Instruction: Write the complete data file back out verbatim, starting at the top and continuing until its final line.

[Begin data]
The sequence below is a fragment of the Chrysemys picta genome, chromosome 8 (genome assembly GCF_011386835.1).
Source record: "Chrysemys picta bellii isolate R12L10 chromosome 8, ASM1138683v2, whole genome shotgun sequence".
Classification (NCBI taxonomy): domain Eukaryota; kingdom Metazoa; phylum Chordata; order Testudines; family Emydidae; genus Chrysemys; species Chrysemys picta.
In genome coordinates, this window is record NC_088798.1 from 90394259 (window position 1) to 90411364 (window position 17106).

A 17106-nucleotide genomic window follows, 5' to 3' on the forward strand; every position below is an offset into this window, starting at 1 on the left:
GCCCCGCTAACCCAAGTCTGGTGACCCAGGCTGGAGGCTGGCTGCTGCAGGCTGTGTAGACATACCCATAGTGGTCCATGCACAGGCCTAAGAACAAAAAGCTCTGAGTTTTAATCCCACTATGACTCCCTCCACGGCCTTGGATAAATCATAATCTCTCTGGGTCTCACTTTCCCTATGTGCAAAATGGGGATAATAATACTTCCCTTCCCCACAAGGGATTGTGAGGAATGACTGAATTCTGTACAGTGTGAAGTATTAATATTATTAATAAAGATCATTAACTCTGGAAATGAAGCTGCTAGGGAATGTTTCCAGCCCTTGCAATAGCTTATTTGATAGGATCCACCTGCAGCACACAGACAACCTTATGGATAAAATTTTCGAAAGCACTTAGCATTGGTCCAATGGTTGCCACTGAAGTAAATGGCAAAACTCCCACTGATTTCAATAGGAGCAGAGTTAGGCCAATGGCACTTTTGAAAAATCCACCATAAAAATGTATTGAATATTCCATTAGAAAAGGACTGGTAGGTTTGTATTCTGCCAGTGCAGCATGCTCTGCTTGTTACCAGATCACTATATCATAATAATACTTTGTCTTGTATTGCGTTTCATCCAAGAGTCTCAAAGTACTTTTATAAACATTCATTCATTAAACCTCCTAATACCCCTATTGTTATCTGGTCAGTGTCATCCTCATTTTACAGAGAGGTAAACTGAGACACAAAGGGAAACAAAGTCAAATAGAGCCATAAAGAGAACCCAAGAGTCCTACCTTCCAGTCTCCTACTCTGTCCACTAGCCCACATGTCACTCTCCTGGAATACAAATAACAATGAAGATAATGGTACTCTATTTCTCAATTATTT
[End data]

The sequence below is a fragment of the Chrysemys picta genome, chromosome 8 (genome assembly GCF_011386835.1).
Source record: "Chrysemys picta bellii isolate R12L10 chromosome 8, ASM1138683v2, whole genome shotgun sequence".
Classification (NCBI taxonomy): domain Eukaryota; kingdom Metazoa; phylum Chordata; order Testudines; family Emydidae; genus Chrysemys; species Chrysemys picta.
In genome coordinates, this window is record NC_088798.1 from 90394259 (window position 1) to 90411364 (window position 17106).

A 17106-nucleotide genomic window follows, 5' to 3' on the forward strand; every position below is an offset into this window, starting at 1 on the left:
GCCCCGCTAACCCAAGTCTGGTGACCCAGGCTGGAGGCTGGCTGCTGCAGGCTGTGTAGACATACCCATAGTGGTCCATGCACAGGCCTAAGAACAAAAAGCTCTGAGTTTTAATCCCACTATGACTCCCTCCACGGCCTTGGATAAATCATAATCTCTCTGGGTCTCACTTTCCCTATGTGCAAAATGGGGATAATAATACTTCCCTTCCCCACAAGGGATTGTGAGGAATGACTGAATTCTGTACAGTGTGAAGTATTAATATTATTAATAAAGATCATTAACTCTGGAAATGAAGCTGCTAGGGAATGTTTCCAGCCCTTGCAATAGCTTATTTGATAGGATCCACCTGCAGCACACAGACAACCTTATGGATAAAATTTTCGAAAGCACTTAGCATTGGTCCAATGGTTGCCACTGAAGTAAATGGCAAAACTCCCACTGATTTCAATAGGAGCAGAGTTAGGCCAATGGCACTTTTGAAAAATCCACCATAAAAATGTATTGAATATTCCATTAGAAAAGGACTGGTAGGTTTGTATTCTGCCAGTGCAGCATGCTCTGCTTGTTACCAGATCACTATATCATAATAATACTTTGTCTTGTATTGCGTTTCATCCAAGAGTCTCAAAGTACTTTTATAAACATTCATTCATTAAACCTCCTAATACCCCTATTGTTATCTGGTCAGTGTCATCCTCATTTTACAGAGAGGTAAACTGAGACACAAAGGGAAACAAAGTCAAATAGAGCCATAAAGAGAACCCAAGAGTCCTACCTTCCAGTCTCCTACTCTGTCCACTAGCCCACATGTCACTCTCCTGGAATACAAATAACAATGAAGATAATGGTACTCTATTTCTCAATTATTT